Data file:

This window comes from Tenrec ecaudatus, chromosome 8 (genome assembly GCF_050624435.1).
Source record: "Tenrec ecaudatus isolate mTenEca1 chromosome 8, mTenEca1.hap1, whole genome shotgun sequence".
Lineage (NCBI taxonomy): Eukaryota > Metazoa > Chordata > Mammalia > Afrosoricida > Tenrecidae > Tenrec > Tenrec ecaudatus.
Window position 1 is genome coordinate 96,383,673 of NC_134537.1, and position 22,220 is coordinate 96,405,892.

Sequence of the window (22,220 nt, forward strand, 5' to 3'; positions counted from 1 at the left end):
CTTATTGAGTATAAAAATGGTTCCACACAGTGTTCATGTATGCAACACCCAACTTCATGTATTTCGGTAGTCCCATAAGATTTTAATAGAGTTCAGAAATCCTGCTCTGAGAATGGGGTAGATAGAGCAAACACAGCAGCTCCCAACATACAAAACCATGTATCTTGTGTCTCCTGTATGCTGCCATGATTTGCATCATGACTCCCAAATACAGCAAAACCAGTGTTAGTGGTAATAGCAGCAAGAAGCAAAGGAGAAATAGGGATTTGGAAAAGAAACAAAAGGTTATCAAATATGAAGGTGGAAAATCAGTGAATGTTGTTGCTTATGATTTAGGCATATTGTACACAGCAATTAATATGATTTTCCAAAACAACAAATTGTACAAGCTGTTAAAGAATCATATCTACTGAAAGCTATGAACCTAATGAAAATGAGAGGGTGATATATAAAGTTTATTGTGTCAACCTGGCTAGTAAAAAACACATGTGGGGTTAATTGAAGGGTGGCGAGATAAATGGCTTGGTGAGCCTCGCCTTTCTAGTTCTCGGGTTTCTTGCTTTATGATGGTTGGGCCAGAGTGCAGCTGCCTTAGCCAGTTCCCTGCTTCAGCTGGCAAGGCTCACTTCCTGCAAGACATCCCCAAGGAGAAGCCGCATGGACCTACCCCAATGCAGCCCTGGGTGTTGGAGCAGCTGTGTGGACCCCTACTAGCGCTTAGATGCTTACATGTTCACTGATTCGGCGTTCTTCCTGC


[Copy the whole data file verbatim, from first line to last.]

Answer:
This window comes from Tenrec ecaudatus, chromosome 8 (genome assembly GCF_050624435.1).
Source record: "Tenrec ecaudatus isolate mTenEca1 chromosome 8, mTenEca1.hap1, whole genome shotgun sequence".
Lineage (NCBI taxonomy): Eukaryota > Metazoa > Chordata > Mammalia > Afrosoricida > Tenrecidae > Tenrec > Tenrec ecaudatus.
Window position 1 is genome coordinate 96,383,673 of NC_134537.1, and position 22,220 is coordinate 96,405,892.

Sequence of the window (22,220 nt, forward strand, 5' to 3'; positions counted from 1 at the left end):
CTTATTGAGTATAAAAATGGTTCCACACAGTGTTCATGTATGCAACACCCAACTTCATGTATTTCGGTAGTCCCATAAGATTTTAATAGAGTTCAGAAATCCTGCTCTGAGAATGGGGTAGATAGAGCAAACACAGCAGCTCCCAACATACAAAACCATGTATCTTGTGTCTCCTGTATGCTGCCATGATTTGCATCATGACTCCCAAATACAGCAAAACCAGTGTTAGTGGTAATAGCAGCAAGAAGCAAAGGAGAAATAGGGATTTGGAAAAGAAACAAAAGGTTATCAAATATGAAGGTGGAAAATCAGTGAATGTTGTTGCTTATGATTTAGGCATATTGTACACAGCAATTAATATGATTTTCCAAAACAACAAATTGTACAAGCTGTTAAAGAATCATATCTACTGAAAGCTATGAACCTAATGAAAATGAGAGGGTGATATATAAAGTTTATTGTGTCAACCTGGCTAGTAAAAAACACATGTGGGGTTAATTGAAGGGTGGCGAGATAAATGGCTTGGTGAGCCTCGCCTTTCTAGTTCTCGGGTTTCTTGCTTTATGATGGTTGGGCCAGAGTGCAGCTGCCTTAGCCAGTTCCCTGCTTCAGCTGGCAAGGCTCACTTCCTGCAAGACATCCCCAAGGAGAAGCCGCATGGACCTACCCCAATGCAGCCCTGGGTGTTGGAGCAGCTGTGTGGACCCCTACTAGCGCTTAGATGCTTACATGTTCACTGATTCGGCGTTCTTCCTGC